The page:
JFK On Secrecy And Censorship
from the blast-from-the-past dept
Glyn Moody points us to a blog post that has a video/audio clip of a John F. Kennedy speech to the press about secrecy and censorship, which is getting some attention for the contrast to the way our government is responding to the Wikileaks controversy.
The key paragraph is the one that opens the video:
The very word “secrecy” is repugnant in a free and open society; and we are as a people inherently and historically opposed to secret societies, to secret oaths and to secret proceedings. We decided long ago that the dangers of excessive and unwarranted concealment of pertinent facts far outweighed the dangers which are cited to justify it. Even today, there is little value in opposing the threat of a closed society by imitating its arbitrary restrictions. Even today, there is little value in insuring the survival of our nation if our traditions do not survive with it. And there is very grave danger that an announced need for increased security will be seized upon by those anxious to expand its meaning to the very limits of official censorship and concealment. That I do not intend to permit to the extent that it is in my control. And no official of my Administration, whether his rank is high or low, civilian or military, should interpret my words here tonight as an excuse to censor the news, to stifle dissent, to cover up our mistakes or to withhold from the press and the public the facts they deserve to know.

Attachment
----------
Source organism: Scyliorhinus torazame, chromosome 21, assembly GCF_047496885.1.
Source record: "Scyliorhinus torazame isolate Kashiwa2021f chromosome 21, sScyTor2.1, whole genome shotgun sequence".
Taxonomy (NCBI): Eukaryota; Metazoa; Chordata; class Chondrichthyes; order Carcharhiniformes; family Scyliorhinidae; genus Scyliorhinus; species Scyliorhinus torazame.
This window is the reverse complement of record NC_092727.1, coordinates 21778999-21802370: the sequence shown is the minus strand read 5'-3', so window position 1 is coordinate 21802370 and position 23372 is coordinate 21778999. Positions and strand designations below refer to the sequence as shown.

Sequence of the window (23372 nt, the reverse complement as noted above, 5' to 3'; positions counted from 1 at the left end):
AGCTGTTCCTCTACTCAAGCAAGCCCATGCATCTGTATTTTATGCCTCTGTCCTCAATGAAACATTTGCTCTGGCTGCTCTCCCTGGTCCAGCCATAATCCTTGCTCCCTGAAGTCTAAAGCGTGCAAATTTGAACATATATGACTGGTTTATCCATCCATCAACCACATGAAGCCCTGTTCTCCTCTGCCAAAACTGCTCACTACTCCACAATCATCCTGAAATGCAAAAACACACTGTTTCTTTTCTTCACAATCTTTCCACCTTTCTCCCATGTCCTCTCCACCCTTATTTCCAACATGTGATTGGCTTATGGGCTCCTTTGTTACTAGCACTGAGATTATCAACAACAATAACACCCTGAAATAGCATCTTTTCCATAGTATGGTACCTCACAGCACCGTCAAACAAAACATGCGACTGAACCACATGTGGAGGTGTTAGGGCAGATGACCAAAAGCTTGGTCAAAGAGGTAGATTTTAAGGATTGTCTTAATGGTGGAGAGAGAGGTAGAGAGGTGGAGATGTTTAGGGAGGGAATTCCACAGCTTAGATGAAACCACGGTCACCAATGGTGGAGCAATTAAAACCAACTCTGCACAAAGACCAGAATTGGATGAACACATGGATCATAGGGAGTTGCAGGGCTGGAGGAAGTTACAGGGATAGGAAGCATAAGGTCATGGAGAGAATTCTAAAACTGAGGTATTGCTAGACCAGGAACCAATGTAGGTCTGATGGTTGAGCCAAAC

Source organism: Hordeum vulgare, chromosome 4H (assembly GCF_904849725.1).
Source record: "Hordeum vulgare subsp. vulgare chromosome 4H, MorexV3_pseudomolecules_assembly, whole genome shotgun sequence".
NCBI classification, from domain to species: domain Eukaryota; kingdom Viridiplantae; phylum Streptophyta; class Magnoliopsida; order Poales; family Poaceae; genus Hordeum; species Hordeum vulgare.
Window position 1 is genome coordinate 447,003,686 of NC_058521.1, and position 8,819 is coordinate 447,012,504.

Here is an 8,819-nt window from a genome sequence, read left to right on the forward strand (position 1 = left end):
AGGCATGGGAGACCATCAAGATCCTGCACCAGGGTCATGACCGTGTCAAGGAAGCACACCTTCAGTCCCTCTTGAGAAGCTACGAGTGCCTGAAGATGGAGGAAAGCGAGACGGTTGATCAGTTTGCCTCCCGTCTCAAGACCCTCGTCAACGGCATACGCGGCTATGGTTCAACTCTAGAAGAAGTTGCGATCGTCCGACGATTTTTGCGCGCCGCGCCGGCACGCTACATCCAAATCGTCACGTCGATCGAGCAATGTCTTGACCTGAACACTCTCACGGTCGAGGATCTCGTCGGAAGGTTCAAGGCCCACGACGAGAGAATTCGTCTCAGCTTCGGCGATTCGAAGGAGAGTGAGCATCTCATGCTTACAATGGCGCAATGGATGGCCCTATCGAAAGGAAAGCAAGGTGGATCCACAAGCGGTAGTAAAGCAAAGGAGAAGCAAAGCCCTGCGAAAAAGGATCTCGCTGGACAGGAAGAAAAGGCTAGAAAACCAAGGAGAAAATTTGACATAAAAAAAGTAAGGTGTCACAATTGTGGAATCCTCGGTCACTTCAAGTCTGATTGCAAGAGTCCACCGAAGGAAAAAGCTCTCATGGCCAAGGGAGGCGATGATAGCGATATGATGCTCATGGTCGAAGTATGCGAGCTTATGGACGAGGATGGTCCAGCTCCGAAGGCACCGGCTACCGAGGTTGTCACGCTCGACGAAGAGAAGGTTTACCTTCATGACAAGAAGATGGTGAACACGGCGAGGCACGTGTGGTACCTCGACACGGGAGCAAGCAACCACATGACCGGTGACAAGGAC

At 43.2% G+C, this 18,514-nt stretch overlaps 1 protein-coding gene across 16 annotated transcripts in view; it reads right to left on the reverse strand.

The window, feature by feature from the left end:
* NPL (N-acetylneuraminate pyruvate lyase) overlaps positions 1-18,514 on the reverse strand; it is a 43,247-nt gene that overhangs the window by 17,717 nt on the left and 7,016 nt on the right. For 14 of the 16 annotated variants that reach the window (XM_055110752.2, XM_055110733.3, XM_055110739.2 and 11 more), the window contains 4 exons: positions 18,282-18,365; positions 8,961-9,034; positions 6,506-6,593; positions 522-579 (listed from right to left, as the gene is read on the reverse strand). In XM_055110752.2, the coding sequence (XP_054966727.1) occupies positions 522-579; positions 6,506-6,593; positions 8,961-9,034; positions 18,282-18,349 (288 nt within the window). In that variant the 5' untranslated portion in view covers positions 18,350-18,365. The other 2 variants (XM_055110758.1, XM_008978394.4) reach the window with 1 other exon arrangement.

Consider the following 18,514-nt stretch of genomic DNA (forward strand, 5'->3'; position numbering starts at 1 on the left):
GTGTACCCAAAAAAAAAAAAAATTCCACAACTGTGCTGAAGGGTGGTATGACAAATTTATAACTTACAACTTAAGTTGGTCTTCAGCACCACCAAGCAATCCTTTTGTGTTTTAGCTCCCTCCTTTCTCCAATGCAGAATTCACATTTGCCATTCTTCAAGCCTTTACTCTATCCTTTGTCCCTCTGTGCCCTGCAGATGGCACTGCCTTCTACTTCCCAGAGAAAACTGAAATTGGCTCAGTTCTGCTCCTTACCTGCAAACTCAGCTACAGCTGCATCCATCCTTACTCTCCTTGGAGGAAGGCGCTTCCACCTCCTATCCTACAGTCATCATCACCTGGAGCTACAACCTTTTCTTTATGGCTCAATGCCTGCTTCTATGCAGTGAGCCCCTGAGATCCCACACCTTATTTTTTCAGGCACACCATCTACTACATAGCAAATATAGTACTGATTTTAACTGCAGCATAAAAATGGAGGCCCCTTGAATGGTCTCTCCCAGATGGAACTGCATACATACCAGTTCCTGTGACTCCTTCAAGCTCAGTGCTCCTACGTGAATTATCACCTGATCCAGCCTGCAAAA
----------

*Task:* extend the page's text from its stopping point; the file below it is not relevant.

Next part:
Compare that to the way our government has been responding — demanding that US companies block access to Wikileaks and other such moves.
Of course, if you read the full speech from JFK (which was given to the American Newspaper Publishers Association), it’s really quite nuanced. JFK argues forcefully against censorship from the government — but actually is suggesting that the press consider self-censoring itself, taking into account the impact that it could have if it publishes certain information. However, he does try to make it clear that he does not want criticism or errors to be shielded from the public — just that he hopes the press will decide for themselves to avoid publishing info that directly reveals vital points to enemies of the country.
In the end, I actually think these two paragraphs may be even more powerful than the one that most people are talking about:
I not only could not stifle controversy among your readers–I welcome it. This Administration intends to be candid about its errors; for as a wise man once said: “An error does not become a mistake until you refuse to correct it.” We intend to accept full responsibility for our errors; and we expect you to point them out when we miss them.
Without debate, without criticism, no Administration and no country can succeed–and no republic can survive. That is why the Athenian lawmaker Solon decreed it a crime for any citizen to shrink from controversy. And that is why our press was protected by the First Amendment– the only business in America specifically protected by the Constitution- -not primarily to amuse and entertain, not to emphasize the trivial and the sentimental, not to simply “give the public what it wants”–but to inform, to arouse, to reflect, to state our dangers and our opportunities, to indicate our crises and our choices, to lead, mold, educate and sometimes even anger public opinion.
Too bad we’re not hearing much of that from our politicians today.